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Google Ordered to Pick Up Boies Legal Fees at $2,000 an Hour (4)

July 15, 2022, 6:23 PMUpdated: July 15, 2022, 8:44 PM

A California federal judge has ordered Alphabet Inc.‘s Google to pay nearly $1 million for discovery misconduct after the company concealed employees and other relevant data in a lawsuit alleging web browser privacy violations.

Quinn Emanuel Urquhart & Sullivan represents Google in the case, while Boies Schiller Flexner represents the class-action plaintiffs.

Quinn Emanuel lawyers had urged Magistrate Judge Susan van Keulen not to levy sanctions against Google, saying the company had “concealed nothing.” She ruled against them in May.

Boies Schiller’s lawyers had requested more than $1 million, but van Keulen ordered Google to pay just over $970,000 after deducting fees incurred by timekeepers billing less than 10 hours, time spent producing documents and computer research.

Though much of the original sanctions motion is redacted, Boies Schiller said Google failed to produce data that included “identifiers” associated with the named plaintiffs and their devices. The judge’s order granting the monetary sanctions is sealed.

The sanctions request from Boies Schiller earlier revealed David Boies, the famous lawyer, billed $1,950 an hour in the case.

“Google failed to comply with its discovery obligations, misled the plaintiffs and the Court, concealed the identities of key personnel, and concealed, and then destroyed, key documents,” Boies said in a statement to Bloomberg Law. “The sanctions are serious, as they should be, given Google’s serious misconduct.”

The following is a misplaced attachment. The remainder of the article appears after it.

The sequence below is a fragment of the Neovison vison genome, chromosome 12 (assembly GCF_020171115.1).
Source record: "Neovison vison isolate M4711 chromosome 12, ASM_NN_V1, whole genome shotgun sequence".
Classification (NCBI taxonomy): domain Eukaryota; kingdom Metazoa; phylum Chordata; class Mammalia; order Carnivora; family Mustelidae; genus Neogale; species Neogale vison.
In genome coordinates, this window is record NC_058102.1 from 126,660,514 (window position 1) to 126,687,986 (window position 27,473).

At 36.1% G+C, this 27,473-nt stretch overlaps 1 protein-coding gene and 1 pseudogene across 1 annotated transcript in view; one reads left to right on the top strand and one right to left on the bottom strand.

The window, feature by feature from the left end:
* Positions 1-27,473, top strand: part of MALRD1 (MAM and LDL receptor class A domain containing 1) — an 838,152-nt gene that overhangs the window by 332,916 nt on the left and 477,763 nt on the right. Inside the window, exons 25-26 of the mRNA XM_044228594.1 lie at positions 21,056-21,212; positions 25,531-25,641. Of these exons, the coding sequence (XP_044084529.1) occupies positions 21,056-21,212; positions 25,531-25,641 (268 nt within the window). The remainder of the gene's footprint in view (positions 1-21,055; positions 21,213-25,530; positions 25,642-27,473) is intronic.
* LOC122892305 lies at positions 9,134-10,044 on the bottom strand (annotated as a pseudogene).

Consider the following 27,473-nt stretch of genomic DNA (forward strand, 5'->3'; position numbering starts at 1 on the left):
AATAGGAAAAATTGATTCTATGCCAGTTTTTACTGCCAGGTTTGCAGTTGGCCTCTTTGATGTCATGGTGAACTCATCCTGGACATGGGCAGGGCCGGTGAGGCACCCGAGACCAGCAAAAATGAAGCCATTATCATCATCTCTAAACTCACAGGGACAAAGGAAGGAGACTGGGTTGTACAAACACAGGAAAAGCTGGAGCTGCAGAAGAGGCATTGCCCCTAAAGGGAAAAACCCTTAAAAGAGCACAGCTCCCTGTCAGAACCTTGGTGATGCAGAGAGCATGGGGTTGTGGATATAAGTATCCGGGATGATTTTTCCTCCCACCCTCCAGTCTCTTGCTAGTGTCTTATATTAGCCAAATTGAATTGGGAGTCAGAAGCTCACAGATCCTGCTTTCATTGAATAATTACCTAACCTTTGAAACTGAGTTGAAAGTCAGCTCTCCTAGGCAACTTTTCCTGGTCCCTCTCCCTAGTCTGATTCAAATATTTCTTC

Quinn Emanuel partner Andrew Schapiro said the plaintiffs had been seeking “extreme sanctions,” which would preclude Google from making some arguments in court.

“At the end of the day, they are getting a partial payment of their inflated bill for the time they devoted to bringing the motion,” Schapiro said in a statement.

The case filed in 2020 alleges Google tracked users browsing history and other web activity even when they used “private browsing mode.”

“The surreptitious and unauthorized tracking of the internet communications of millions of Americans, particularly where, as here, they have taken active (and recommended) measures to ensure their privacy, constitutes an egregious breach of social norms that is highly offensive,” the complaint says.

(Adds comment from Schapiro in paragraphs eight and nine.)

To contact the reporter on this story: Roy Strom in Chicago at rstrom@bloomberglaw.com

To contact the editors responsible for this story: Chris Opfer at copfer@bloomberglaw.com; John Hughes at jhughes@bloombergindustry.com